“Though the total number of SWAT teams gradually increased throughout the 1970s, they were mostly limited to larger, more urbanized areas, and the terms surrounding their deployment were still for the most part narrowly and appropriately defined,” Balko wrote.
That, however, changed in the 1980s when, amid the Reagan administration’s anti-drug offensive, the Pentagon began sharing drug interdiction intelligence, training, technology and weapons with civilian police departments. Between 1995 and 1997, according to a Cato Institute briefing paper by Diane Cecilia Weber, the hardware distributed to police agencies across the country included 3,800 M-16 rifles, 2,185 M-14s, 73 grenade launchers, and 112 armored personnel carriers.
SWAT teams “were not designed for [drug raids],” Algorri said. “They were designed for riots and insurrections.”
As SWAT teams became a routine feature on drug raids, critics charged that police were relying on dubious informants to obtain search warrants and using aggressive tactics once reserved for urban warfare. They sometimes showed up at the wrong address or found no evidence of criminal activity. And sometimes, as Balko put it, there was a “tragic outcome.”
Eugene Mallory was a retired engineer for Lockheed Martin and a well-liked figure around Littlerock, which has a population of about 1,400, many of them senior citizens.
“He was Mr. Law-and-Order,” Algorri told MintPress. “He Had nothing to do with meth labs or anything else.”
What happened to him on that June morning a year ago, he said, “just makes no sense.”
According to the search warrant affidavit of Detective Hobbs, he received a tip in May 2013 from “a citizen informant about a possible clandestine methamphetamine lab operation” at Mallory’s address. While surveilling the property, he drove around it and, once he was downwind, detected the chemical odor.
Even though Hobbs did not report seeing any other evidence of narcotics activity, such as people coming and going from the property at odd hours, he “formed the expert opinion” that the location was being used as meth lab.
The search warrant “was completely erroneous,” Algorri said. “At a bare minimum, it had to be based on grotesque negligence or intentional misconduct.” He noted that code enforcement officers had visited the location on multiple occasions over the previous year and did not observe any illegal activity.
When the SWAT team arrived at the property, Mallory’s wife was asleep in a trailer behind the main house. Three other people, including her son, were in another trailer. What happened after Sgt. Bones and the four other officers entered the house is in dispute.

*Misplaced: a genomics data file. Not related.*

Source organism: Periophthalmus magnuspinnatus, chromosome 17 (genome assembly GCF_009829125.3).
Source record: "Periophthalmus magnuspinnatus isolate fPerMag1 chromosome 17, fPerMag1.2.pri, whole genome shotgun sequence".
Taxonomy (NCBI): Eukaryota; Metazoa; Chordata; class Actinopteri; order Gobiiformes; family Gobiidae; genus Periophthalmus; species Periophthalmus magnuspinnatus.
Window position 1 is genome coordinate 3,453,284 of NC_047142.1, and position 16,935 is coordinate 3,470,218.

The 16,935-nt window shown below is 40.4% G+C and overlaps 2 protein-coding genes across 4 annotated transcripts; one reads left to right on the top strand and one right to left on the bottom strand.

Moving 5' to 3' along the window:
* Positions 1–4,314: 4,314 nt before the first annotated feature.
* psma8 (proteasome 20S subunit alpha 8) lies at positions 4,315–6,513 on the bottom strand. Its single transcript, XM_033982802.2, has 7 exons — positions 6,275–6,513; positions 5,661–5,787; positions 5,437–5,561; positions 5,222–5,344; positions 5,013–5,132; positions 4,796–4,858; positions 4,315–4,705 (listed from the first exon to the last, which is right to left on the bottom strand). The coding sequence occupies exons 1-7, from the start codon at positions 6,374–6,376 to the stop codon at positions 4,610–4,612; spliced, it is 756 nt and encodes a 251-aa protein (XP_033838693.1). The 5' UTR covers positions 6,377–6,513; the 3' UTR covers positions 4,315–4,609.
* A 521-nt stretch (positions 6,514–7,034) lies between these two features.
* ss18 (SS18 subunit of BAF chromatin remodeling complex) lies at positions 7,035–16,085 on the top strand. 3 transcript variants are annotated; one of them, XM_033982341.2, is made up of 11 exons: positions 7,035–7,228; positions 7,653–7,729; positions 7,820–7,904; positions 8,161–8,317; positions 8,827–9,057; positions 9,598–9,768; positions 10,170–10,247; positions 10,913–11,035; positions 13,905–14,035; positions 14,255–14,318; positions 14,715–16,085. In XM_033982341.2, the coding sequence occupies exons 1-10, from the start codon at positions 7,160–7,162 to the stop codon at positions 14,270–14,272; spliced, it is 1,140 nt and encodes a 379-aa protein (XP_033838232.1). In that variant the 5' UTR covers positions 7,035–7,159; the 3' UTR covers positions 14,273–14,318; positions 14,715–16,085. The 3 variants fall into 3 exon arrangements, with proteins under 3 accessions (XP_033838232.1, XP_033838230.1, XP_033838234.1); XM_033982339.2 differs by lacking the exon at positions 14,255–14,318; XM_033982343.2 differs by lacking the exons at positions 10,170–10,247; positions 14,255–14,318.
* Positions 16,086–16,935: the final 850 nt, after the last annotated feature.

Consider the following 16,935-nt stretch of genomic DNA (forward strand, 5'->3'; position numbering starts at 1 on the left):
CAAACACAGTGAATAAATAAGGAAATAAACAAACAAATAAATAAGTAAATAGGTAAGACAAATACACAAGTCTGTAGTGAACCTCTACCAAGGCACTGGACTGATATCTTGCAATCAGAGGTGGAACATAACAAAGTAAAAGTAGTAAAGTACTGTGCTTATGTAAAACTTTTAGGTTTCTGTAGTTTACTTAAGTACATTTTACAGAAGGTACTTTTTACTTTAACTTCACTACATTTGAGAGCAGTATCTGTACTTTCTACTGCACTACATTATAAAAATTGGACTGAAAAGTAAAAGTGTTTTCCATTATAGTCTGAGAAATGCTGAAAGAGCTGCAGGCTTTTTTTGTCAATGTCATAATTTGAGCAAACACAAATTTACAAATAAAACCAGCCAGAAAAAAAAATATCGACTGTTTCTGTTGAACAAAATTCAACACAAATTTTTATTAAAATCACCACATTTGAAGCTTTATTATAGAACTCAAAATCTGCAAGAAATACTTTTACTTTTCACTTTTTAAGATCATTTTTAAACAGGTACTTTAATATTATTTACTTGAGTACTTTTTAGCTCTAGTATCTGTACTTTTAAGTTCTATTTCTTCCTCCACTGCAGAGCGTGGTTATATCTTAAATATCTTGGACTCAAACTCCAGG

Bones told investigators that when he and another officer, Robert Mittlburn, reached the doorway to the bedroom, he realized there was a person lying on the bed. Mallory, he said, stood up and, as he raised his right hand in the direction of the officers, Bones saw he was holding a gun.
“Fearing for his life, and the life of Mittlburn, Bones discharged his service weapon at Mallory,” the District Attorney’s Office reported.
Homicide detectives found Mallory lying on the bed, the mattress soaked with his blood. The coroner’s office concluded he had suffered six gunshot wounds, five of which were fatal.
The district attorney said Mallory pointed his loaded firearm at the two officers, “placing Bones in actual and reasonable fear of death.” But Tonya Pate, Mallory’s wife, alleges in her $50 million lawsuit that the shooting was “without provocation, cause or necessity, and was an objectively unreasonable, unjustified, unwarranted and excessive use of deadly force.”
According to Algorri, sheriff’s deputies initially said they first encountered Mallory in the hallway wielding a gun and stumbling toward them. They later changed the story, Algorri said, when the bloodstains on the mattress indicated Mallory was in bed at the time of the shooting.
Investigators also found that the audio recording of the raid indicated a discrepancy in Bones’ account. Before listening to the recording, he believed that he told Mallory to “Drop the gun” before the shooting. The recording revealed, however, that the command came immediately after Bones opened fire.
No matter how the shooting occurred, Algorri maintains that the SWAT team should never have stormed the home in the first place. If the officers had used a bullhorn to announce their presence, he says, Pate and others on the property would have been alerted and explained to them that only Mallory, who was hard of hearing, was inside the home.
Algorri plans to put not only the SWAT team on trial, but the military “mindset” that they represent. “We’ve gotten so far afield from the idea of what SWAT was,” he said.
“That’s our theory of the case — this was the culture,” Algorri added. “It is a pattern and practice.”